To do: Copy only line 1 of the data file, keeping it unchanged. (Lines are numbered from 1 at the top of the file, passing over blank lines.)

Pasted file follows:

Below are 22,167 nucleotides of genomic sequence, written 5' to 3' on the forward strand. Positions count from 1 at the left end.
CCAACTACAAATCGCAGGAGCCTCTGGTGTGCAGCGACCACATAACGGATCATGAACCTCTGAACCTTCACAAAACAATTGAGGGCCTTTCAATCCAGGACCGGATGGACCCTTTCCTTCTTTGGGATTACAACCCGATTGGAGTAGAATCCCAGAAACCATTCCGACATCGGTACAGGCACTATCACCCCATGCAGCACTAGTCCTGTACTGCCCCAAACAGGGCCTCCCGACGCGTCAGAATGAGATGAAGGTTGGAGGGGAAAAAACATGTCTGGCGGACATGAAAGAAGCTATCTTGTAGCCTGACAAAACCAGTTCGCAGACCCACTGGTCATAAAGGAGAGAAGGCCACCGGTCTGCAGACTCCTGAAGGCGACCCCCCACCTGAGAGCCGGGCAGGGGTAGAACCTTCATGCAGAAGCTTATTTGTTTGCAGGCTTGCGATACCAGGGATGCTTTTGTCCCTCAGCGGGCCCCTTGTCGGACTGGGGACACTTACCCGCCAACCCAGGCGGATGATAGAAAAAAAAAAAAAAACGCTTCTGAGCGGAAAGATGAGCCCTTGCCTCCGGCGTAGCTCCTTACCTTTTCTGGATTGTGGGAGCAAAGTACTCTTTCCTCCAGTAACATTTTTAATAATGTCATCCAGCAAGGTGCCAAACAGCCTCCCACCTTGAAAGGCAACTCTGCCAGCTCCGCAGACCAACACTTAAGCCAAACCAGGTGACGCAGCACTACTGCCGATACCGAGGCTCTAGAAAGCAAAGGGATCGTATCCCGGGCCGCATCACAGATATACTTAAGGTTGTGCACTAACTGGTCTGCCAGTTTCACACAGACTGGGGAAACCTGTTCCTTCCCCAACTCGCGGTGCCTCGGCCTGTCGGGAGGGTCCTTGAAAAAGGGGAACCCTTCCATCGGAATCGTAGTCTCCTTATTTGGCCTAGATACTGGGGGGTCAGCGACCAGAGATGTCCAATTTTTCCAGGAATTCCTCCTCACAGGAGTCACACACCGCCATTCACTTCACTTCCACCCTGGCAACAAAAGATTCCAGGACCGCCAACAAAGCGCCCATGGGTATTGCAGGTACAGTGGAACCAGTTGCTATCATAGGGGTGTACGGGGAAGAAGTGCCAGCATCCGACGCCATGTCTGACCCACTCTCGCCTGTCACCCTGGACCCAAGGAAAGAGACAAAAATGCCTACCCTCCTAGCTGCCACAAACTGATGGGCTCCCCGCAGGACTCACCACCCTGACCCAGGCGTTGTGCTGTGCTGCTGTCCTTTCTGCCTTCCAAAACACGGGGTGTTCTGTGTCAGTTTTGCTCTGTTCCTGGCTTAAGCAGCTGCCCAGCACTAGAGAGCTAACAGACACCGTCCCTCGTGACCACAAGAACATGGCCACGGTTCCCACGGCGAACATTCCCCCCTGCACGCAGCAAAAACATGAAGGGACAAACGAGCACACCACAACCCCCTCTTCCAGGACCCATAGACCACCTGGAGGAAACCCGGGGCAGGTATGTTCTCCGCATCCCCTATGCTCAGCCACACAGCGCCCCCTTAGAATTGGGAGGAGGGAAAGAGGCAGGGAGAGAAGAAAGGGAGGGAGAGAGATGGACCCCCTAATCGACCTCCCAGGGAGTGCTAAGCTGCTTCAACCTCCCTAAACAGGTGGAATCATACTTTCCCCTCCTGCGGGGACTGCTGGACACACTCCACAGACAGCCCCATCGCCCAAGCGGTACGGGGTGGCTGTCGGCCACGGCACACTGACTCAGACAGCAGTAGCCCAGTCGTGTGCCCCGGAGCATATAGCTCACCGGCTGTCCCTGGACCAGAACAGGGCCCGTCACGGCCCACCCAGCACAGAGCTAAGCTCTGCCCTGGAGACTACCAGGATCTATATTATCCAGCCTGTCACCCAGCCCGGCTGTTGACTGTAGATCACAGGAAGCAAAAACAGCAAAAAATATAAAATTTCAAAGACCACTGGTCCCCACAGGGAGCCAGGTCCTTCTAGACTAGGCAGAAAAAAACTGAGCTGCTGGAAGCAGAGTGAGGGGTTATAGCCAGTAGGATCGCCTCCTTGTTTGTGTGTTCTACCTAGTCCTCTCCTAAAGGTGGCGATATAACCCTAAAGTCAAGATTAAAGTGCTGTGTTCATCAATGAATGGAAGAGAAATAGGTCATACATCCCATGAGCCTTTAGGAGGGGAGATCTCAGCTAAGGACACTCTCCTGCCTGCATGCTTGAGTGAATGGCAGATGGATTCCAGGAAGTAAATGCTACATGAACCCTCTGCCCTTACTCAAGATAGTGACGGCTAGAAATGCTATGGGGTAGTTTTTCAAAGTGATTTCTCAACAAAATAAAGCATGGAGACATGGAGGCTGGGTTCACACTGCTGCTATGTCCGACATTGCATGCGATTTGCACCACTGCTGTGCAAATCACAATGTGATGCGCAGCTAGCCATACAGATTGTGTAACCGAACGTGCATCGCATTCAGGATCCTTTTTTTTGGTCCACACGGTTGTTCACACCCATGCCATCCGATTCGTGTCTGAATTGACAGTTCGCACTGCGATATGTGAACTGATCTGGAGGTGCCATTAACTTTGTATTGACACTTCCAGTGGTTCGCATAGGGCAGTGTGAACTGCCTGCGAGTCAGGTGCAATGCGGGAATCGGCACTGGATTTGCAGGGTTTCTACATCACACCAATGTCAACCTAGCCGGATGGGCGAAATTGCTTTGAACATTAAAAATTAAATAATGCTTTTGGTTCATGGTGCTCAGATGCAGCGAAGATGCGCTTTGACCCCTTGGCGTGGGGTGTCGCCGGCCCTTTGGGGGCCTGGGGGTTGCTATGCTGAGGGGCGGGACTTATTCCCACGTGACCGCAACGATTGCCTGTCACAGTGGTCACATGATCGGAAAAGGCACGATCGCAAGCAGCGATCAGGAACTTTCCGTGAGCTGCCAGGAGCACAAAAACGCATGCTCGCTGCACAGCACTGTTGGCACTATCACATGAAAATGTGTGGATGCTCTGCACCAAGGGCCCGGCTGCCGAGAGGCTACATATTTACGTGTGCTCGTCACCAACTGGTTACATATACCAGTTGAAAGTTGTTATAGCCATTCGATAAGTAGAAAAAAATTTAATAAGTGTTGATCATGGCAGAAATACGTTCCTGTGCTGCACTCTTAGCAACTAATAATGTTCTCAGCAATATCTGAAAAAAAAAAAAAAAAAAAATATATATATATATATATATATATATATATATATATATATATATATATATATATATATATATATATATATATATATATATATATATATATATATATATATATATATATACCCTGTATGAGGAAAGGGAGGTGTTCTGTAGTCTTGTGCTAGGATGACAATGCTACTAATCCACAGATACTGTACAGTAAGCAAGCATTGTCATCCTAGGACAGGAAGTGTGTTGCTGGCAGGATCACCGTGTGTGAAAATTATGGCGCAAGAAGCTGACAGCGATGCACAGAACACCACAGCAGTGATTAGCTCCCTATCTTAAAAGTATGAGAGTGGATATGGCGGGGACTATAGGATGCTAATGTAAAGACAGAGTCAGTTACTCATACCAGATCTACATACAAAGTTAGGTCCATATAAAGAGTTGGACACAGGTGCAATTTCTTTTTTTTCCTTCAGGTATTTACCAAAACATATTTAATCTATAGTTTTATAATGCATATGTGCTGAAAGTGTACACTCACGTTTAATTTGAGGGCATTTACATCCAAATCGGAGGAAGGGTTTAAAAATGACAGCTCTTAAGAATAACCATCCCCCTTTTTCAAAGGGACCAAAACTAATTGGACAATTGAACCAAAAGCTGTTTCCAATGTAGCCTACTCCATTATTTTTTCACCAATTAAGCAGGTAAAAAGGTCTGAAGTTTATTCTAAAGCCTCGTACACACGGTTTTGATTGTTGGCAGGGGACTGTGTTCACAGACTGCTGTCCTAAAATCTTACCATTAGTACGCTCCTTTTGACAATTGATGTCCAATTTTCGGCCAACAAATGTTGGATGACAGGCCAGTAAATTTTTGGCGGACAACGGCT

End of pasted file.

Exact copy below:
Below are 22,167 nucleotides of genomic sequence, written 5' to 3' on the forward strand. Positions count from 1 at the left end.